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Strapless: John Singer Sargent and the Fall of Madame X (2003)

de Deborah Davis

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The story behind the legendary John Singer Sargent painting "Madame X" that propelled the artist to international renown but condemned his subject to a life of public ridicule.
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I enjoyed this carefully researched history of Mme. Gautreau and John Singer Sargent, who painted her portrait. The author filled out their lives to let us see who they were, how they came together, what the relationship meant to each of them and then, how the scandal over the painting rocked them on their heels. The only criticism I have is that the ending, after the two leading figures died, seemed almost tacked on: a quick summation of where other paintings of Sargent's are located, brief outcomes of other persons, random bits of information as if she could not bear to leave any notecards in her pile of research. Still, most of it has vivid writing that evokes the 1880s in Paris, when art was everything! ( )
  AnaraGuard | Nov 1, 2020 |
Fun and easy to read, and I enjoyed learning more about Virginie Amélie Avegno Gautreau, who sat for John Singer Sargent's "Portrait of Madame X."



I also enjoyed learning more about John Singer Sargent and his art, and I appreciated how the book did not limit itself to discussing "Portrait of Madame X" but put it into the broader context of Sargent's artwork. However, I would recommend reading this with an illustrated list of Sargent's works - the book does include some pictures but of course could not include pictures of every work discussed. ( )
  Jennifer708 | Mar 21, 2020 |
Fun and easy to read, and I enjoyed learning more about Virginie Amélie Avegno Gautreau, who sat for John Singer Sargent's "Portrait of Madame X."



I also enjoyed learning more about John Singer Sargent and his art, and I appreciated how the book did not limit itself to discussing "Portrait of Madame X" but put it into the broader context of Sargent's artwork. However, I would recommend reading this with an illustrated list of Sargent's works - the book does include some pictures but of course could not include pictures of every work discussed. ( )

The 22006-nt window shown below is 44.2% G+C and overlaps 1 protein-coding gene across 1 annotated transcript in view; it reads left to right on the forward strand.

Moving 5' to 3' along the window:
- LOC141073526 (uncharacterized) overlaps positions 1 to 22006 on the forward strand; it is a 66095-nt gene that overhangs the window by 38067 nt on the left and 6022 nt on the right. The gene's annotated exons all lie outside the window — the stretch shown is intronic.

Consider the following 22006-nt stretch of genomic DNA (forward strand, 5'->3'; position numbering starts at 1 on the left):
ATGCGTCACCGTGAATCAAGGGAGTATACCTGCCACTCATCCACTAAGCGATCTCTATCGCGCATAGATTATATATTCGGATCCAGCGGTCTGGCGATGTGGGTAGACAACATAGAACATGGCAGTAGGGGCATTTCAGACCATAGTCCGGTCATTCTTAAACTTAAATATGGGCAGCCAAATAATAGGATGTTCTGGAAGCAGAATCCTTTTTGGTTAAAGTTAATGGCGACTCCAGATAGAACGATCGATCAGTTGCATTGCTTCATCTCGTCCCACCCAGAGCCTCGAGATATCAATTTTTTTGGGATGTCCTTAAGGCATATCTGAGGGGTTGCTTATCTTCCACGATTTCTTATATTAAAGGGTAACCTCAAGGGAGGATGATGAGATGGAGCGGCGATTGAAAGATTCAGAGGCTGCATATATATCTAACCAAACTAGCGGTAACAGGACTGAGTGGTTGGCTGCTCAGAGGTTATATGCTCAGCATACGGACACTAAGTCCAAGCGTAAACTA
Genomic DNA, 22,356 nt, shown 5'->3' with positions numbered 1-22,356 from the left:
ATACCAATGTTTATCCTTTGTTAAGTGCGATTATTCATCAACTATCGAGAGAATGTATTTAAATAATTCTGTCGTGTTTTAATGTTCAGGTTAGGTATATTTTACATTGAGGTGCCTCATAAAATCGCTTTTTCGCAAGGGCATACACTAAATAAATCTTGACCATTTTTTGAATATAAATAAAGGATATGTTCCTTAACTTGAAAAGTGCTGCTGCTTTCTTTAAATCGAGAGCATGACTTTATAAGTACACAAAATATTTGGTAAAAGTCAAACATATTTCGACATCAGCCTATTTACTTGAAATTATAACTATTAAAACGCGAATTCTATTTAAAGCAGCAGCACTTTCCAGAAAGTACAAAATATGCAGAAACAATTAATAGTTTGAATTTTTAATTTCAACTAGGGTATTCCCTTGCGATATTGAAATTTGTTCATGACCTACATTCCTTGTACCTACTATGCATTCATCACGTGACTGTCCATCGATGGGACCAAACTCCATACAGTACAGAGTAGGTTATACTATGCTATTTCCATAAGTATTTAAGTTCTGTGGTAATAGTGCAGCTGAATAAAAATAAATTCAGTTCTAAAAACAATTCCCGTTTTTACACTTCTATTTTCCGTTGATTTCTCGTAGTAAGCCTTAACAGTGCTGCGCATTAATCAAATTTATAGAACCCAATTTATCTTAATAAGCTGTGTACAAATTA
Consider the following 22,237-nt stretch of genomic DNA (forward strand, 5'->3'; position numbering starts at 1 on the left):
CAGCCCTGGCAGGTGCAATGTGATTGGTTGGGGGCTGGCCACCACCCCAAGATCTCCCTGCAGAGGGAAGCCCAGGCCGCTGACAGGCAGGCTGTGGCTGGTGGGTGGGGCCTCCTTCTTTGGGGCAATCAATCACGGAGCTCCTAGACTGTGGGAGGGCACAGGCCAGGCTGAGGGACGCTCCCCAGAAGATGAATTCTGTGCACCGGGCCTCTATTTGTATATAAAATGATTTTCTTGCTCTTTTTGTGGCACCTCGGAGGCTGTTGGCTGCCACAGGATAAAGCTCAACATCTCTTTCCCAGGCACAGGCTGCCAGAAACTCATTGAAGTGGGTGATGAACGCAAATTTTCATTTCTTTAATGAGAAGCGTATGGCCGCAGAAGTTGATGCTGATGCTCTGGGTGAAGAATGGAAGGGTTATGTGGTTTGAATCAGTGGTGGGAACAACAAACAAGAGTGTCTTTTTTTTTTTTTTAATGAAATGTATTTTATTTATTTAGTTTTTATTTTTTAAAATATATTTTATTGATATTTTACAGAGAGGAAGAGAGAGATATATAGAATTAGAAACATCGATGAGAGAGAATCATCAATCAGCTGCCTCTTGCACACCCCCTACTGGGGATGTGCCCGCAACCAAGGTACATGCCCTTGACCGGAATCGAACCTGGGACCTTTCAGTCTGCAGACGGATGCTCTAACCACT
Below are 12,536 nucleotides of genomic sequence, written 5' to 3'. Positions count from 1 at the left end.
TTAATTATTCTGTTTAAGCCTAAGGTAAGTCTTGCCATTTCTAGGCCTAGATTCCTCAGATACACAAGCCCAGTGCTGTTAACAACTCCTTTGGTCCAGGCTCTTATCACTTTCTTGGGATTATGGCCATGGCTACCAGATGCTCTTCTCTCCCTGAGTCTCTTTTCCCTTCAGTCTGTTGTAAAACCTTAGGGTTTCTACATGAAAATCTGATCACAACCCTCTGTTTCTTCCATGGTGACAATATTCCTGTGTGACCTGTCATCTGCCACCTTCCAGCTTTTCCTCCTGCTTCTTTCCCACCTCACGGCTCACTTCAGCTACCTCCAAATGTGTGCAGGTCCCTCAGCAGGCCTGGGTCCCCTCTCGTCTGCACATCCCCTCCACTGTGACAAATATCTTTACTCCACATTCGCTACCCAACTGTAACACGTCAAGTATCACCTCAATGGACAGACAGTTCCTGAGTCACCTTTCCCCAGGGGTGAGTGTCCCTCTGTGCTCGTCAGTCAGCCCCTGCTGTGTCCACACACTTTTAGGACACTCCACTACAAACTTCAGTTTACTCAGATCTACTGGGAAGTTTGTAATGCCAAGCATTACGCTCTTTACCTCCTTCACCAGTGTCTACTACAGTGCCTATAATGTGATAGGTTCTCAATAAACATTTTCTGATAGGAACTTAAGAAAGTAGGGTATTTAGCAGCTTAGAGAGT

Jennifer708 | Mar 21, 2020 |
While this book focuses on John Singer Sargent's famous painting of Virginie Amelie Gautreau, its creation and the reaction to it, it also tells much of his and his model's life history and the world of art in the late 19th century. Thoroughly enjoyable. ( )
  gbelik | Feb 3, 2018 |
Reading like an interesting encyclopedia article, this was a bit slow to get into, but after a while the story unfolded. John Singer Sargent was born to an American family but never lived in America until he was an adult. A talented artist, he studied in Paris with the best teachers and soon earned a reputation as a portraitist. Amelie Avegno Gautreau was the daughter of an American southerner who left the South after the Confederacy was defeated. Amelie was raised by an overbearing mother and had a distinctive French Creole look with a exaggerated nose but was still considered quite a beauty.

Living in Paris, Amelie and her mother made all the social events. Eventually, she and Sargent crossed paths and he asked to do her portrait. Although posing for the portrait was difficult for her as she had so many social obligations, she did so and the portrait was first displayed at the famous Salon, a giant exhibition of the greatest art each year in Paris. Sargent had won several years and was highly confident about the portrait of Amelie.

When the portrait was displayed, rather than being admired, it received terrible reviews. People thought it was scandalous particularly due to the fact that the strap on the seductive black dress was falling off the subject's shoulder. Although viewers were accustomed to views of nudes, this portriat was a completely new approach and people were shocked. Amelie and her mother was mortified.

An interesting story of the painter and the subject of the painting who never quite got over the shock. Sargent, however, went on to do many more portraits and the painting became knows and "Madame X" dropping Amelie's name. Today it is a classic. ( )
  maryreinert | May 30, 2016 |
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